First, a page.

by JC Brotherhood
On Dec 31, the Yonkers to Manhattan ferry service will close. At a annual subsidized price of $27,000 per commuter, the Yonkers ferry line never drew enough passengers to break even. Although many Nyack village residents may regard this as an unimportant news item from across the river, 13 years ago Nyack was close to joining Yonkers, Ossining and Haverstraw as communities that created infrastructure to support this doomed transportation boondoggle.
In 1996, the NYS Thruway Authority proposed building a parking garage at the foot of Main Street to support a proposed ferry service connecting Nyack with mid-town Manhattan. Originally touted as a one-seat ride to Manhattan from Nyack, it seemed too good to be true. And It was, because the price tag included the provider’s insistence on Nyack building a 500 car parking structure on one of the last remaining pieces of waterfront in the village.
I grew up in a community serviced mainly by ferryboats and am generally in favor of subsidies for public transportation. But in this case, Nyack dodged a bullet when we refused to buy into the hype surrounding this proposal.
Ferry service on the river is not a bad idea in and of itself. What the plan lacked was a grasp on the impact on our village.
Investing that much money to remove only 500 cars a day from the Tappan Zee Bridge is not mass transportation by any stretch of the imagination. In hindsight, given the failures in Haverstraw, Ossining and Yonkers, we can see it for what it was: an attempt to exploit a populist sentiment about an idyllic but overpriced water ferry trip to Manhattan beyond the reach of most NYC commuters.
In 1996, we dodged a bullet when the NYS Thruway attempted to define our community as a parking and commuting terminal. Kudos to those who stood up and said no 13 years ago saving us the misery of having to deal with an abandoned municipal garage occupying a strategic and precious piece of waterfront today.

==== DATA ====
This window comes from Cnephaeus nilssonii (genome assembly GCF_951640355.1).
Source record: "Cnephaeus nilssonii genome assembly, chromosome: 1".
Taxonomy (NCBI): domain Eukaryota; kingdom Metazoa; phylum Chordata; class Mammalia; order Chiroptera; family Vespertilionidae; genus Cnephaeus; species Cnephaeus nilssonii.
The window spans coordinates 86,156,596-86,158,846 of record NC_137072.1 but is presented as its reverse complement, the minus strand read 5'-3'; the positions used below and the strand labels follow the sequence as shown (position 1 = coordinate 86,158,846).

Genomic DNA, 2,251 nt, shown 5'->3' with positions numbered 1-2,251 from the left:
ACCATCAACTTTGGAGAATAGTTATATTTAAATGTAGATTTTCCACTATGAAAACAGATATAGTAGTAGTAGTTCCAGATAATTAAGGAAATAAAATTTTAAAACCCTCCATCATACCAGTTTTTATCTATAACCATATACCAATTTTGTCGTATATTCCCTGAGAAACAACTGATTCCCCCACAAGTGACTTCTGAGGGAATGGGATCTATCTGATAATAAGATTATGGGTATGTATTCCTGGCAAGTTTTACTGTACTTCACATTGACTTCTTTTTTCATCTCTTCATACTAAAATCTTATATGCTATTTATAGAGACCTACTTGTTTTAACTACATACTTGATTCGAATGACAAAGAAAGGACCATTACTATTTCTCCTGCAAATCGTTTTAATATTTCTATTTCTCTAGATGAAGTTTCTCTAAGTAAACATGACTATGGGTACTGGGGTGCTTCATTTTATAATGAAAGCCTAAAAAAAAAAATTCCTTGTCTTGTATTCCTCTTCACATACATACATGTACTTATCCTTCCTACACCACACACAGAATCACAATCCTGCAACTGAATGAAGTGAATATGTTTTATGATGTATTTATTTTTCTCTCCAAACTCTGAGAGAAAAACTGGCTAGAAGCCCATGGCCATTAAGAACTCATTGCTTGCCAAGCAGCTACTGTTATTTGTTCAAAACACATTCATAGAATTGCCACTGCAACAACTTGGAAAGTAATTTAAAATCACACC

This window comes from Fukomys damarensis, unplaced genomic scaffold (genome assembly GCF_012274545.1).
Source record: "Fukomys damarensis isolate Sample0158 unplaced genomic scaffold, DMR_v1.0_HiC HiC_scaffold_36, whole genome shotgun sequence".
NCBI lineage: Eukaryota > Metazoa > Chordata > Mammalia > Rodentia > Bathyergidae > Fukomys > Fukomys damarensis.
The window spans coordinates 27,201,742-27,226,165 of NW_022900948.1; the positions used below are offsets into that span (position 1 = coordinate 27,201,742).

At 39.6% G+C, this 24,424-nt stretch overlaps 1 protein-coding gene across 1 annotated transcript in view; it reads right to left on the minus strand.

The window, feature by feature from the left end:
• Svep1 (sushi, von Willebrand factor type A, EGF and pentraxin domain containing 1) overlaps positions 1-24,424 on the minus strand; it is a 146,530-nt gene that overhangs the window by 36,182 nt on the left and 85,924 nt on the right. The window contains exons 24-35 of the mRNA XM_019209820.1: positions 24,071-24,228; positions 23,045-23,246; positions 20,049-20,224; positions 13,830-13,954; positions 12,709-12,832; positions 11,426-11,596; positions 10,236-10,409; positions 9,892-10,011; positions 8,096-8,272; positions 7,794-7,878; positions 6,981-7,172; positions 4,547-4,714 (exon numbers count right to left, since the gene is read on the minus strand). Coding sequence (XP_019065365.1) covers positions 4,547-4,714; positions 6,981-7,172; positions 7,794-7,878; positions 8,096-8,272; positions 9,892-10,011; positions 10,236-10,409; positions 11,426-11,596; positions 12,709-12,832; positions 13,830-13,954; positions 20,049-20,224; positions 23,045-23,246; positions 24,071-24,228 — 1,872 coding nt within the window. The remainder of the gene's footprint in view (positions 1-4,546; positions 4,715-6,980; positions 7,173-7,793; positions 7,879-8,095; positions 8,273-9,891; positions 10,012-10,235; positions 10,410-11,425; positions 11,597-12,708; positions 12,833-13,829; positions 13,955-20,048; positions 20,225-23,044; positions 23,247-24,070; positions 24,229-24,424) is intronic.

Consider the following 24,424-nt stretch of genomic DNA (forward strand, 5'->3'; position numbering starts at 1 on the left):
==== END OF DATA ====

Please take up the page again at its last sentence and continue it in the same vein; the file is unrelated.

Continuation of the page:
Nyack needs to decide what it wants to be. There is a disconnect between perception and reality that our merchants and our residents need to address. Neither is monolithic. Both groups are comprised of many diverse elements: retail and restaurants, mansions and multi-family rental units, professional offices and essential services, single family homes and section eight subsidies.
‘€œBuild it and they will come’€ does not necessarily hold true anymore. We need to value Nyack’s strengths as well as its liabilities. Nyack needs to build upon its essential assets, like its waterfront. Our community needs to learn from the mistakes of the past and realize the latest “flavor of the week” may not be a panacea for what ails this venerable river village.
The ferry issue was illustrative of a top down protocol which by necessity made certain key assumptions about Nyack. These included flawed assumptions about design, and ridership numbers, commuting patterns and the scale of development Nyack could support.
It seems to me that good business policy differs from good public policy in one essential way: deliberation. While a corporate board may decide on a course unilaterally, a community board cannot and should not by the virtue of its public trust.
It’s a cautionary tale for Nyack’s future.